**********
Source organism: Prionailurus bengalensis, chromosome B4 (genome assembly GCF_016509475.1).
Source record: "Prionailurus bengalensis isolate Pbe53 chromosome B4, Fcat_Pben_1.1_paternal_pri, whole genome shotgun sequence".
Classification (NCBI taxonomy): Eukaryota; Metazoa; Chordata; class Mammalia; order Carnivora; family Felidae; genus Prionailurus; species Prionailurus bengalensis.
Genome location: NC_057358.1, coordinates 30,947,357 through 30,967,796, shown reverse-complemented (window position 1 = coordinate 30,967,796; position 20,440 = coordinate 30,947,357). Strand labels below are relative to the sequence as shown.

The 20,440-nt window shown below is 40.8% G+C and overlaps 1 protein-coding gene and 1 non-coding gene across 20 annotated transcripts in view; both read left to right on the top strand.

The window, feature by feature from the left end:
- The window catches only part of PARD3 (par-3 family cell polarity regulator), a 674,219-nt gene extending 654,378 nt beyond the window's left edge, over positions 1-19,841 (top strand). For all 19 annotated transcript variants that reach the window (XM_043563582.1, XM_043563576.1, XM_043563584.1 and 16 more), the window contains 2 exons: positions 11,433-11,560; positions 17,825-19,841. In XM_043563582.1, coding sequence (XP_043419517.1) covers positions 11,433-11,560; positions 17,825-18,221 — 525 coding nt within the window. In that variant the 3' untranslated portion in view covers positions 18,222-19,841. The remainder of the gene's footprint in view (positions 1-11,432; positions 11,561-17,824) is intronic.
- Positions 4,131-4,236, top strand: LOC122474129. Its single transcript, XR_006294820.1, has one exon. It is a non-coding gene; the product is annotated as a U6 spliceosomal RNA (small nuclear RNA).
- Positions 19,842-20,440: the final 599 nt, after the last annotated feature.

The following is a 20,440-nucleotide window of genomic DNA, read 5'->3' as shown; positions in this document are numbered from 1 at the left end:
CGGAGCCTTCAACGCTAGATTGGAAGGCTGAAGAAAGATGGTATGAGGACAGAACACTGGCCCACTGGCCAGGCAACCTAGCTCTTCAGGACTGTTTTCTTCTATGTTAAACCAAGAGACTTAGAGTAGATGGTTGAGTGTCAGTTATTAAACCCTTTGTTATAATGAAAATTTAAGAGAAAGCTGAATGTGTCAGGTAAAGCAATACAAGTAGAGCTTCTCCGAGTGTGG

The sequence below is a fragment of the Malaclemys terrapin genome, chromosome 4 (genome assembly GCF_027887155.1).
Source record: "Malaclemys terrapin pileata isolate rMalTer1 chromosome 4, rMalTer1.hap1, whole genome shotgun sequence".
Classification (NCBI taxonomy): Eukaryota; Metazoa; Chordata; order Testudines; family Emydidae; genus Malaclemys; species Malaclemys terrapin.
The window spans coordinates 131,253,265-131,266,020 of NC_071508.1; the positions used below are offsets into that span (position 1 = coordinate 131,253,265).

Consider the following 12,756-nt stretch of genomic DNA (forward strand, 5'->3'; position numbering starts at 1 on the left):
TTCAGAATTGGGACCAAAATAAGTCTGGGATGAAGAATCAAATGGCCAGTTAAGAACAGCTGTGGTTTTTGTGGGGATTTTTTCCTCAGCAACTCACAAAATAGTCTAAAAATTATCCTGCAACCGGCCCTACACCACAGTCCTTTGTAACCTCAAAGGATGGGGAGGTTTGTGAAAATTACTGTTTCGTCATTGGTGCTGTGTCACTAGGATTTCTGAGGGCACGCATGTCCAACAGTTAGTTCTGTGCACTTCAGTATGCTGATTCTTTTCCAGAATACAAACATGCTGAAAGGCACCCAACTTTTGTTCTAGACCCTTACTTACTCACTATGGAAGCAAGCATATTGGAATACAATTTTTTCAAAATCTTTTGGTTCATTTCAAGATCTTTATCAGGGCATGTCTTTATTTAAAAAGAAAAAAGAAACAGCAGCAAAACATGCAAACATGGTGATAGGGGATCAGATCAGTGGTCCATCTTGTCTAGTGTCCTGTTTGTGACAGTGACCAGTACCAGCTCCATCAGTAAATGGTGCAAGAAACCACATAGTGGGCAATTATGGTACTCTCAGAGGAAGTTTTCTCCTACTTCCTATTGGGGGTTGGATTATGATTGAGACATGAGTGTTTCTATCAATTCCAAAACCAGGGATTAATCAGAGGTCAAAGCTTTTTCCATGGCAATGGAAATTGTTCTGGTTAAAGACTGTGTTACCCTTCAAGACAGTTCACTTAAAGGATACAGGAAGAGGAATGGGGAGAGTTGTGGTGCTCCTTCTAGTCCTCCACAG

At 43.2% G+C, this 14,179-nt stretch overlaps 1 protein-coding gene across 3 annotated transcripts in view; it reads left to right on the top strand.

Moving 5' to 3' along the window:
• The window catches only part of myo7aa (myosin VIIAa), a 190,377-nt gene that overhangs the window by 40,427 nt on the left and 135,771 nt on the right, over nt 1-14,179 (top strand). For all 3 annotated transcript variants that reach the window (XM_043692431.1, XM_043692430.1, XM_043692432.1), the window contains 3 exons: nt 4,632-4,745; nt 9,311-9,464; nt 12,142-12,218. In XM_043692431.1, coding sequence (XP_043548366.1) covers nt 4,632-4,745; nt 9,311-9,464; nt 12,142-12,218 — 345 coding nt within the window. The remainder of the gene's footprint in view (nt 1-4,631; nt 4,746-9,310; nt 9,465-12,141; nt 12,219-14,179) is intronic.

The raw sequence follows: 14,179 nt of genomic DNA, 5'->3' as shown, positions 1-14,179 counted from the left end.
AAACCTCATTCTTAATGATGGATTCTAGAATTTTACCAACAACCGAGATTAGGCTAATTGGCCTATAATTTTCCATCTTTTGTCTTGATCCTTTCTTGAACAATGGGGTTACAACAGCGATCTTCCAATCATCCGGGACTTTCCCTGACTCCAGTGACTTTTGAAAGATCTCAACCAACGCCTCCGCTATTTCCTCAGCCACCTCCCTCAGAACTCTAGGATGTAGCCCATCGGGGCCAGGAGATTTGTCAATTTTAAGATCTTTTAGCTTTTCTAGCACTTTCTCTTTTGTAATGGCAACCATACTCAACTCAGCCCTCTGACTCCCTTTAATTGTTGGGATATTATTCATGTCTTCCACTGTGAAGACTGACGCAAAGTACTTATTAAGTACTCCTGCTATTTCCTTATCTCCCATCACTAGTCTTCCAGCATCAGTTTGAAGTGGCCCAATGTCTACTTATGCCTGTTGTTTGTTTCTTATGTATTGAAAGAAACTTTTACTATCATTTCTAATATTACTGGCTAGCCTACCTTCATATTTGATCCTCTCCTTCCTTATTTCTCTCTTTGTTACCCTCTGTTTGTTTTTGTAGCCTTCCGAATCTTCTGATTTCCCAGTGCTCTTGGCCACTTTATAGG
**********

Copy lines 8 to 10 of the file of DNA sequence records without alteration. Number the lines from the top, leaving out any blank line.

- Positions 4,131-4,236, top strand: LOC122474129. Its single transcript, XR_006294820.1, has one exon. It is a non-coding gene; the product is annotated as a U6 spliceosomal RNA (small nuclear RNA).
- Positions 19,842-20,440: the final 599 nt, after the last annotated feature.

The following is a 20,440-nucleotide window of genomic DNA, read 5'->3' as shown; positions in this document are numbered from 1 at the left end: